"Georgie Porgie, pudding and pie; Kissed the girls and made them cry.
When the boys came out to play, Georgie Porgie ran away." I wonder how often my grandpa heard that old English nursery rhyme when he was growing up? I always assumed the rhyme was about one of the Kings George. Instead it is about George Villiers, First Duke of Buckingham (1592-1628). I've also assumed George and Albert were popular names because of the English Royalty, but I don't know if that is why my grandfather was so named.

On November 15, 1914, two weeks before his 23rd birthday, George Albert Lynam and 23 year-old Bessie Lucille Duncan were married. They met while both working as hired help on the same farm. How long did they know one another before marrying? Twenty-three seems 'old' to be getting married for the first time in those days. Had either had serious romances before?
In this wedding photo, Grandma is holding a bouquet of Lily of the Valley, which doesn't bloom in November. Did they wait until spring for a wedding photo? Were the flowers fake? Did Grandma stitch her own beautiful dress? If I had asked her these questions when I could have, would I have received answers? I doubt it. Grandma was always pretty reticent to talk about the past.

This looks more like a November wedding - the photo I couldn't find for my November 19 blog about getting married in a blizzard - seventy-one years after my grandparents' November vows.


Ronald was six months old in this October, 1940 picture. He was the first of seven grandchildren for George and Bessie. Their son, Louis, had two boys and two girls; daughter, Leona, two boys and one girl. (Their other daughter, Evelyn, born between Louis and Leona, only lived four days.)



I don't have many memories of my Grandpa Lynam. I was only four when he died in 1947 - two years after this picture was taken of us at their acreage on the west edge of Corning. I don't know what I was trying to do to my baby sister, Betty. Maybe straightening her bonnet for the picture? (More likely trying to get her off Grandma's lap so I could sit there!) It had every one's attention except my brother, Ron's. He was happily sitting next to his Grandpa and smiling for the camera.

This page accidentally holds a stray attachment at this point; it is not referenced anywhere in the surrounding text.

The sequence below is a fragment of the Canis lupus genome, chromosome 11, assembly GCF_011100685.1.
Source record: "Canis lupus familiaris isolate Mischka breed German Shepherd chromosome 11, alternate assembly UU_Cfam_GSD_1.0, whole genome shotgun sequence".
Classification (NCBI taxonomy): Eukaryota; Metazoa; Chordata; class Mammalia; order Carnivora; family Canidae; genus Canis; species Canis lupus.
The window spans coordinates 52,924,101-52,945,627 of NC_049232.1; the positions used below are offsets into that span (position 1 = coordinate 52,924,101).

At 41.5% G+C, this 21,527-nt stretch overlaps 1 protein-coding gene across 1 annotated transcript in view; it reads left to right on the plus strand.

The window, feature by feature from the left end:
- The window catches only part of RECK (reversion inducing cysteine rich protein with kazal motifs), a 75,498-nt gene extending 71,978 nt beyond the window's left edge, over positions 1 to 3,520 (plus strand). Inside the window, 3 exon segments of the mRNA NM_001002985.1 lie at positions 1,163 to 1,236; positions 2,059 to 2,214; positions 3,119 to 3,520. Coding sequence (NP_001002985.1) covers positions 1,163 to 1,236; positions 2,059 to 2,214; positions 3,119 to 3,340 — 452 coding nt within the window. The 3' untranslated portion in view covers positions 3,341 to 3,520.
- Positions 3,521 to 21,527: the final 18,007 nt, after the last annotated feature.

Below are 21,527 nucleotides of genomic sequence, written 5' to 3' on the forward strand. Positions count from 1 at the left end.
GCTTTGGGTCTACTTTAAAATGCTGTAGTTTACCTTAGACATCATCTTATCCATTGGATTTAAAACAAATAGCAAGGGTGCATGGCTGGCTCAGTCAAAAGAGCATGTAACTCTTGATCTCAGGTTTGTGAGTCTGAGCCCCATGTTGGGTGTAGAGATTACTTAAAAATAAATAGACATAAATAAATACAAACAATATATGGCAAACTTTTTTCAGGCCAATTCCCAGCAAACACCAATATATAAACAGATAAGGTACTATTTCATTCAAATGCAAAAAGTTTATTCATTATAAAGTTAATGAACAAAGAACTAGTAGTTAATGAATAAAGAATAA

I do remember stopping to see him at work at the old Farmers Co-op gas station. And I remember hearing that he ate corn flakes for breakfast because that was the only cereal that didn't taste too bad without sugar. Grandpa was diabetic. I grew up being warned not to eat too many sweets or I would get diabetes, "like Grandpa".
What if my parents, grandparents, great grandparents, great-great grandparents and so on had kept journals in the same way I am doing by blogging? How much I would love knowing more about them! I hope I'm giving my children, grandchildren and great grandchildren a gift by telling them what I can of their ancestors.
"To forget one's ancestors is to be a brook without a source, a tree without a root." (Chinese Proverb)



Sunday, November 28, 2010

A Surprise in Remembering Aunt Evelyn

My Mom's older sister, Evelyn Grace, was born this date in 1916 - five days after Thanksgiving that year, though there were years her birthday and Thanksgiving coincided. And as we usually all gathered at Grandpa and Grandma Ridnour's for turkey day, we also celebrated their firstborn's birthday at the same time.
While looking for pictures of Aunt Evelyn for this blog, I found this one still in the plastic frame from the years ago we had some family photos copied from Grandma's originals. The surprise came when I really looked at the people in the picture and realized it wasn't Grandpa Joe and baby Evelyn with great grandpa and grandma Ridnour as I'd always thought -- it is a four generation picture! My grandpa Joe is standing in back. His father, my great-grandfather, Rufus Ridnour is holding Aunt Evelyn. The woman on the left is my great-great grandmother, Susana Whipkey Ridnour - Rufe's mother. At the time we had the picture copied, I may have known this and forgot or Mom may have said it was her "Grandma and Grandpa Ridnour" without adding the great on grandma and I never questioned it.
Susana was 80 years old in this picture. She lived to be almost 94, dying two days before her birthday in 1931.

As the eldest of three girls, Evelyn probably did her share of taking care of the younger ones. There was a little over two years between Evelyn and Ruth and a year and half between Ruth and Lois. In temperament, Mom was the typical middle child - always the mediator. Aunt Lois was the fun loving baby, which left Evelyn being the responsible leader. To me, Aunt Evelyn always seemed more strict, rigid, no-nonsense. She wasn't my favourite Aunt. Though in this picture she looks very happy. Mom looks amiable, while Aunt Lois just looks baffled.